As a lifelong Red Sox fan, David Halberstam’s The Teammates was an interesting read. In a nutshell, it tells the story of Ted Williams, Johnny Pesky, Bobby Doerr, and Dominic DiMaggio – the four core members of the Boston Red Sox throughout the 1940′s. These guys came up together, played almost their entire careers together, and became lifelong friends in the process.
I do have to first give it up for this book in the sense that it was the perfect distraction during the off-season from what is the modern-day Red Sox organization – talk about a good time to catch up on teams of Red Sox past (one benefit of the current squad being in shambles is I got 28-1 odds of them winning it all this year – check out your odds here before placing your bet on your favorite team in MLB.)
The book is set with a backdrop of Johnny Pesky and Dominic DiMaggio driving down to Florida to say good-bye to Ted Williams, who is essentially on his deathbed. My knock on the book is that Halberstam is clearly writing about his boyhood idols – he’s much to quick to heap praise upon each of the men, while limiting his criticisms, and the whole book reads much like Tuesdays with Morrie in the sense that it has a gushy, reflective feel to it.
That said, it’s clear to me that these guys were all great players, and Williams aside, humble, genuine people. Growing up with parents who were fans of a different generation of Red Sox greats, I learned at a young age all about the games of Carl Yastrzemski, Fred Lynn, Dwight Evans, Carlton Fisk, and Luis Tiant. While I was well aware of the names of Williams, Doerr, Pesky, and Dimaggio, aside from Ted Williams I couldn’t tell you much about these guys as players except for their position. This book was a great read for me in the sense that I learned a lot more about the Red Sox organization as a whole in the 1940′s, and these players in particular. I’ll leave you with one point of interest with regards to each:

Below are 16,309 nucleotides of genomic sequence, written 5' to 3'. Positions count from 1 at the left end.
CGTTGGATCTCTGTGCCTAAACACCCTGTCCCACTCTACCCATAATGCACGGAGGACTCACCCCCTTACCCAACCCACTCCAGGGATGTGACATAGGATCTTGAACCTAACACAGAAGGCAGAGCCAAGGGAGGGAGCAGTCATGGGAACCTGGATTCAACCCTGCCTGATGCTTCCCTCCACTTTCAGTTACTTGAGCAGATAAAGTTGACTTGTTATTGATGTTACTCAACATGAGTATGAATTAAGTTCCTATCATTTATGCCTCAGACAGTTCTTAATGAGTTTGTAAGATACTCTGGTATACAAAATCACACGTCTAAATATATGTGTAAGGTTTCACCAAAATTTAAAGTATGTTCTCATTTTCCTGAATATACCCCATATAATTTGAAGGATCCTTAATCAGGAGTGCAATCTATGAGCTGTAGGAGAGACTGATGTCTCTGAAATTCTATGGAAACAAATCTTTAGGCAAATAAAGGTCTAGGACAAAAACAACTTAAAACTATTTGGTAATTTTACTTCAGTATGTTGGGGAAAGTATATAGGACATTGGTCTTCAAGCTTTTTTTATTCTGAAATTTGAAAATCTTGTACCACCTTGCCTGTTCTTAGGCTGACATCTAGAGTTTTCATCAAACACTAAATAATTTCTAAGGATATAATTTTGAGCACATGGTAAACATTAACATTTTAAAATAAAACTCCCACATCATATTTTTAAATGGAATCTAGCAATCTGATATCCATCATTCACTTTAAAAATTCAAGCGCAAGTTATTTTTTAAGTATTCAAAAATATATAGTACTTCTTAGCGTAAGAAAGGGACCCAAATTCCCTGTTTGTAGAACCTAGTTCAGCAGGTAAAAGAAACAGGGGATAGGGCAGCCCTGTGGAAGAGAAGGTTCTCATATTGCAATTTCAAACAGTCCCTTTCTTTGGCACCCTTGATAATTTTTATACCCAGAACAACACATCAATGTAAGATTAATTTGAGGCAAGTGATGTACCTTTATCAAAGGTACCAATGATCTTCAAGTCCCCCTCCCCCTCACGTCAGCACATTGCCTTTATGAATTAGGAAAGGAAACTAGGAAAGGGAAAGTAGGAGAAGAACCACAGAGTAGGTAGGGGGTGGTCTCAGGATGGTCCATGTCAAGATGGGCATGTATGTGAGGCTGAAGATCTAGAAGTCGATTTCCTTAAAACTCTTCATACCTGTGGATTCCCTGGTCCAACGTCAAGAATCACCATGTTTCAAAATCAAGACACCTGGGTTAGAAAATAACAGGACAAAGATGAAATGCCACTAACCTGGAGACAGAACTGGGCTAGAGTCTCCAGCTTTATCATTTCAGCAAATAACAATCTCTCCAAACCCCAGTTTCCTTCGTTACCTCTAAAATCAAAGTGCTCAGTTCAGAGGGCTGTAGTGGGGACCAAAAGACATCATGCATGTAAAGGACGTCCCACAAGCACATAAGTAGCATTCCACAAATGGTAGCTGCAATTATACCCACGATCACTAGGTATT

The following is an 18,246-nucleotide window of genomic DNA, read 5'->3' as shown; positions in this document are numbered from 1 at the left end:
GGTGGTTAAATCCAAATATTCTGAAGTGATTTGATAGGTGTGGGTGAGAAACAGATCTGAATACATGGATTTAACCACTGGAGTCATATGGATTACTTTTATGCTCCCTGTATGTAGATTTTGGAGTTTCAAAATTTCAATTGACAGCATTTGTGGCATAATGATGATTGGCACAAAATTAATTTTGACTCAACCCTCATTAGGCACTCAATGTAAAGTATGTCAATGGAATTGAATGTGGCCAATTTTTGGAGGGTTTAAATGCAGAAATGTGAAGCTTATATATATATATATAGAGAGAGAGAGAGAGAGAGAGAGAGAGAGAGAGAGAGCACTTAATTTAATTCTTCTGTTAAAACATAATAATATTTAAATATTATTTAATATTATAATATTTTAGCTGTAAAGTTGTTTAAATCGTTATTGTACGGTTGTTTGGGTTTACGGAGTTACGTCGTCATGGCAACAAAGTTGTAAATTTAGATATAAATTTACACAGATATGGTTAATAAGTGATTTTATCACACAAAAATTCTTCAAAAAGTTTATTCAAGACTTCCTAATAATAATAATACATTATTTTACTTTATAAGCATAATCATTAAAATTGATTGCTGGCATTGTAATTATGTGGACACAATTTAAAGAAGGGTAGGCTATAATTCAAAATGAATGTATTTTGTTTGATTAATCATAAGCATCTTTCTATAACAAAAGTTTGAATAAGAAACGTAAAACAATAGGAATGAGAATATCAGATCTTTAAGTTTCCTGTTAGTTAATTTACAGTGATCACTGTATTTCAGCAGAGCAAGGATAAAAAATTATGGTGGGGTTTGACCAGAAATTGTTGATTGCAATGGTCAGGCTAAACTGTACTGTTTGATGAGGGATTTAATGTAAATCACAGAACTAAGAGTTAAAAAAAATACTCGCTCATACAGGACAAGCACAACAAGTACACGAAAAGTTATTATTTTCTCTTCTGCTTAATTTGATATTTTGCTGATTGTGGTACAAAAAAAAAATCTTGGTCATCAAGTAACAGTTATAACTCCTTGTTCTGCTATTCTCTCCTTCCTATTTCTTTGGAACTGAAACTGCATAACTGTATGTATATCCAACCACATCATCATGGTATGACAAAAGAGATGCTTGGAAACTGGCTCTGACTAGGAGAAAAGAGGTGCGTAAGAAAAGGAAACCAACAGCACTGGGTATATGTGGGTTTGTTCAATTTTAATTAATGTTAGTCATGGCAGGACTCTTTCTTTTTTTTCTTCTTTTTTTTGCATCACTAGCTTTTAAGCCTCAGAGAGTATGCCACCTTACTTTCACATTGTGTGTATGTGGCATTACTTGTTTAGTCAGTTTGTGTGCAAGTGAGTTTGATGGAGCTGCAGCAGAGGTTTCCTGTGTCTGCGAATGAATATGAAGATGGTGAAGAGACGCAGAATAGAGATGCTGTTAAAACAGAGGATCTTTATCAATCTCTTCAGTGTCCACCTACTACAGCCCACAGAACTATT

Johnny Pesky – A lifelong Red Sox in one capacity of another, Johnny Pesky was known as “The Needle” because of his pointy nose. He led the American League in hits his first three seasons in the league, despite taking three years off after his rookie season to serve in World War II.
Bobby Doerr – A 9-time All-Star, Doerr averaged 19 homers and 108 RBIs per 162 games for his career – as a second baseman.
Dominic DiMaggio – At 5’9 and 168 pounds Dominic lacked the size and grace of his more famous brother, Joe. Best known for playing a feverish variety of center field, most historians believe the Red Sox would have won the 1946 World Series had Dominic not been injured late in game seven. A 7-time All-Star, Dominic averaged 121 runs per 162 games for his career. Ted Williams, for one, thought he should be a Hall of Famer.
Ted Williams – A 17-time All-Star, Ted Williams would undoubtedly be close to unanimous pick for the title of “Best Hitter Ever” had he not missed nearly five years in his prime while serving in both World War II and Korea. One of my favorite baseball stats of all-time is Williams’ career on-base percentage – .482, good enough for best all-time (ahead of Babe Ruth). That included 5 seasons where Williams had an OBP over .500.
All in all, The Teammates was a nice winter distraction, as well as valuable read for historical perspective it gave me on the Red Sox teams of the 1940′s.